Well, the feds did it, they raised the interest rates once again. They started out slow in March with a quarter-point hike and steadily increased to the end of July with another three-quarter point hike. From credit cards to basically any type of variable or adjustable rate loan, Americans are feeling the pinch of higher interest rates. And that is leaving those who are considering a new home purchase wondering what the future holds in terms of mortgage rates.
Why Did the Feds Raise Rates?
A recent Federal Reserve press release noted: “Recent indicators of spending and production have softened. Nonetheless, job gains have been robust in recent months, and the unemployment rate has remained low. Inflation remains elevated, reflecting supply and demand imbalances related to the pandemic, higher food and energy prices, and broader price pressures.” They went on to discuss the effects Russia’s war against Ukraine is having on the world economy. Bottom line, they believe by raising interest rates and making money more expensive to borrow, people will stop buying big-ticket items and start saving more money in order to earn higher interest, which will reduce the money currently in circulation and over time lower inflation. So where does this leave the housing market?
Will Mortgage Rates Increase?
For the past 50 years mortgage rates have averaged out to 7.77% annually. In 1981 home mortgage rates surged to over 16% due to the ongoing oil embargo. While the numbers did go down, the 1980’s still finished out at around 10%, making it one of the most expensive times in history to borrow money.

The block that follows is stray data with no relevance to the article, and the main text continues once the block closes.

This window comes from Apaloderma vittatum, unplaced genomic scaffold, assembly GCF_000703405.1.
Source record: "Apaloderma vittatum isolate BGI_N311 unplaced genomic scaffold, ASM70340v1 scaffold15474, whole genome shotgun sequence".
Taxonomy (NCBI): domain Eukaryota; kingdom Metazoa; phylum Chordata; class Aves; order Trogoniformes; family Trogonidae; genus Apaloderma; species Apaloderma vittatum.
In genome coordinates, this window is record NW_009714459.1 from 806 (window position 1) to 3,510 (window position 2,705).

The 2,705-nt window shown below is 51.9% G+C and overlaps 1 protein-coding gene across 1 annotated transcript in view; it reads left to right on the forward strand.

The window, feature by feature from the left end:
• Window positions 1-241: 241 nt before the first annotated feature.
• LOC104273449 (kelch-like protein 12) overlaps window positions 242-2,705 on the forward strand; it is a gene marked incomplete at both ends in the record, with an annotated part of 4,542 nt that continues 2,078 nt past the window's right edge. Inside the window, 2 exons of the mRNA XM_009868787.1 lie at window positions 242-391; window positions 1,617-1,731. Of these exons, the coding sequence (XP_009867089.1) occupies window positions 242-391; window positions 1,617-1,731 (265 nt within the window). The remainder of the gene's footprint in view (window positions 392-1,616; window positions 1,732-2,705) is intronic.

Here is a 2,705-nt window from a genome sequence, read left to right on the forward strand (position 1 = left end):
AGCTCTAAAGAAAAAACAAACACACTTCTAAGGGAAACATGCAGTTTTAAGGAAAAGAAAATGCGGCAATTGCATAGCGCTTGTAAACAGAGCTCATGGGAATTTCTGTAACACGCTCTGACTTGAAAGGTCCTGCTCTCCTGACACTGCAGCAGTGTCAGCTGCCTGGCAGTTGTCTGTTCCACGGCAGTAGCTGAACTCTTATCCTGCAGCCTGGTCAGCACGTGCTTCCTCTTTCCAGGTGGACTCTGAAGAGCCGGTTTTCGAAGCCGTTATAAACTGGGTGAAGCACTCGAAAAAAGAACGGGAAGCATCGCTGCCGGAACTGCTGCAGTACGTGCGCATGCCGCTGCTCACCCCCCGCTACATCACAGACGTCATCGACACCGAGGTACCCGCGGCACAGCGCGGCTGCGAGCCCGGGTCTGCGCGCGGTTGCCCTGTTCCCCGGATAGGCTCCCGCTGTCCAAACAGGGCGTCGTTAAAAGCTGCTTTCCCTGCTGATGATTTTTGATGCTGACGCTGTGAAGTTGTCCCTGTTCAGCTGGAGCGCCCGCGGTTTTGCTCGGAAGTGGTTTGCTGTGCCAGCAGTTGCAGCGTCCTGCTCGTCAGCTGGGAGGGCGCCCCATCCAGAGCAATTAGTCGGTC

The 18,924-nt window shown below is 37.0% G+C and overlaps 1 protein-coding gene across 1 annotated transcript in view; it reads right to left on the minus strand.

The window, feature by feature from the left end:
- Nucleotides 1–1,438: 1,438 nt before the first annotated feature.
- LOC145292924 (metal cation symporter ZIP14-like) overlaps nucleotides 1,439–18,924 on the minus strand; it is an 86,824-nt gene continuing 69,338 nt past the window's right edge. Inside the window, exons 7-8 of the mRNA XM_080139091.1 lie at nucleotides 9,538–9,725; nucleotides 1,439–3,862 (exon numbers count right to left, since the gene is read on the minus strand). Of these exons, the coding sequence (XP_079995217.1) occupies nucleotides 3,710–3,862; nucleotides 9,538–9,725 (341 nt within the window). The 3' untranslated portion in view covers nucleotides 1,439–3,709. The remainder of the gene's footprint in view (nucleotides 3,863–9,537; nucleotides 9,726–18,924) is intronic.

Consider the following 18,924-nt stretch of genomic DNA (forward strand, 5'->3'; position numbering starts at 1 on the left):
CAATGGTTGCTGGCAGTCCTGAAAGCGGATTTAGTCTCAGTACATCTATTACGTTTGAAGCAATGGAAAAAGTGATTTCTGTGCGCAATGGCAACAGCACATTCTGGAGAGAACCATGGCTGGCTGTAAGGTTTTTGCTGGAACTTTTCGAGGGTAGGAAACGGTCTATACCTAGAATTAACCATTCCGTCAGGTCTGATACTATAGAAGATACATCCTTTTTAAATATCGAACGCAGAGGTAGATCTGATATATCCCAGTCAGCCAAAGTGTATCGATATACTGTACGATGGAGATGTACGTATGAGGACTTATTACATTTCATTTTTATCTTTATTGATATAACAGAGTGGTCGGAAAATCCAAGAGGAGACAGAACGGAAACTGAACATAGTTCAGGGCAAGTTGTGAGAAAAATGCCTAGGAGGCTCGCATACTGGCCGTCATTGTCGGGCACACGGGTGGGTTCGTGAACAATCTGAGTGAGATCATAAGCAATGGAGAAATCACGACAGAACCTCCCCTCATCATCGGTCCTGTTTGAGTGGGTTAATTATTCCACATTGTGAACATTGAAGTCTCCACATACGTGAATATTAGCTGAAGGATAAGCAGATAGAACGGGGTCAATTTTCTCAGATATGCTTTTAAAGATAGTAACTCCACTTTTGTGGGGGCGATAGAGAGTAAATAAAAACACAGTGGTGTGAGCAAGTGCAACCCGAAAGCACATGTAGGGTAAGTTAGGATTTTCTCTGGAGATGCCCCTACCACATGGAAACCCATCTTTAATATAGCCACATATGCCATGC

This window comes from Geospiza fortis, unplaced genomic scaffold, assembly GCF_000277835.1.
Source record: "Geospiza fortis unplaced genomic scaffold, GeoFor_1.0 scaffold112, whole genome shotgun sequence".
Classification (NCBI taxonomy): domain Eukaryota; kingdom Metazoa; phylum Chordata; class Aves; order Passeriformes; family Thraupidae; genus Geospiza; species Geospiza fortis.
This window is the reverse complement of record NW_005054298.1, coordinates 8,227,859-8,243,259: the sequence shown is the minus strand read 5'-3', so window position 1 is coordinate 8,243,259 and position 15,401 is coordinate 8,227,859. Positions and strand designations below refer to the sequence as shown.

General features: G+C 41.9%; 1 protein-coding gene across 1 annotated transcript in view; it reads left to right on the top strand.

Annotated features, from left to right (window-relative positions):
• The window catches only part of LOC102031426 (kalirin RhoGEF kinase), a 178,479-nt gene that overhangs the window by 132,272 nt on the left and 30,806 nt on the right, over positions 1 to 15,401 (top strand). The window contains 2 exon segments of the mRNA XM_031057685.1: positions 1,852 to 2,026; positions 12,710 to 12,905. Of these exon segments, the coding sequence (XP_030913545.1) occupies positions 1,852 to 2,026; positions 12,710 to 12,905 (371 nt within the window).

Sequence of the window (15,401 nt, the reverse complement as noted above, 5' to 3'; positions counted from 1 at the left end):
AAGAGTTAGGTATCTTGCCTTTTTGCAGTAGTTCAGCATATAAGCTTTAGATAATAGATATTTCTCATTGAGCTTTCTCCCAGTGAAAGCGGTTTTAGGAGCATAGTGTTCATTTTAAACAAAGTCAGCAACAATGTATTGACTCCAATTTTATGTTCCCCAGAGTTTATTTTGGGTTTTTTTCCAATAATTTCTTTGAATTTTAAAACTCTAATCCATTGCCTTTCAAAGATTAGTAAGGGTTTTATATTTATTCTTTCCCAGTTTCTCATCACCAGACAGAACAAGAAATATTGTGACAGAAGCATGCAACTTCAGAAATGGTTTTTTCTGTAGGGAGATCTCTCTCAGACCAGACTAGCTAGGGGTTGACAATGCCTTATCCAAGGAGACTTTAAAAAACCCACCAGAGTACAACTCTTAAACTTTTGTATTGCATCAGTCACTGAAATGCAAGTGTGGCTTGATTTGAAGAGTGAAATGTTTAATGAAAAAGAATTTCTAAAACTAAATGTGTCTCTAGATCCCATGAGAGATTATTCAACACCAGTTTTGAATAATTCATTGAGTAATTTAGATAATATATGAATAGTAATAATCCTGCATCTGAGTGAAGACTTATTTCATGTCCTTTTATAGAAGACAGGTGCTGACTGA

Fast forward to 2020 and 2021 during the Covid pandemic, with mortgage interest rates falling at or below 3%. While several points above the 2020/2021 rates, today’s 30-year median fixed mortgage rate of 5.60% is still below average from a historical perspective, making home ownership within reach for most prospective home buyers.
But Have Mortgage Rates Increased?
While the housing market is pretty warm in most places, many real estate strategists believe a slowdown is inevitable until the idea of rates around 3% become a distant memory. Now remember, rates started increasing in March and with that, mortgage rates increased. But then on July 28th, the day after the Feds announced the latest increase, the average home mortgage rate dropped from 5.76% to the current rate of 5.60%.
According to the Los Angeles Times, Federal Reserve interest rates don’t have that much of an impact on long-term loans. Laurel Road senior VP, Eileen Derks said, “The Fed’s actions aren’t directly related to mortgage rates but do affect lenders’ cost of funds. Most lenders have already priced in expected increases in those costs because of inflation. Mortgage rates often move in anticipation of expected increases in lenders’ cost to avoid sudden sticker shock.” Though it looks like mortgage rates are for the most part going to stay in check, future volatility is probably going to occur as measures continue to be taken in order to try to balance rising inflation and avoid falling into a recession.
Now more than ever you need to make sure you are getting your money’s worth when it comes to buying or selling a home. And that’s where Carolina RES comes in. From home inspections to radon testing, we work hard to ensure you have a true and complete picture of the condition of the home you are considering buying or selling. For more information on our services and to schedule an appointment, please call 864-242-1099, or simply fill out our convenient online form and we’ll be in touch shortly.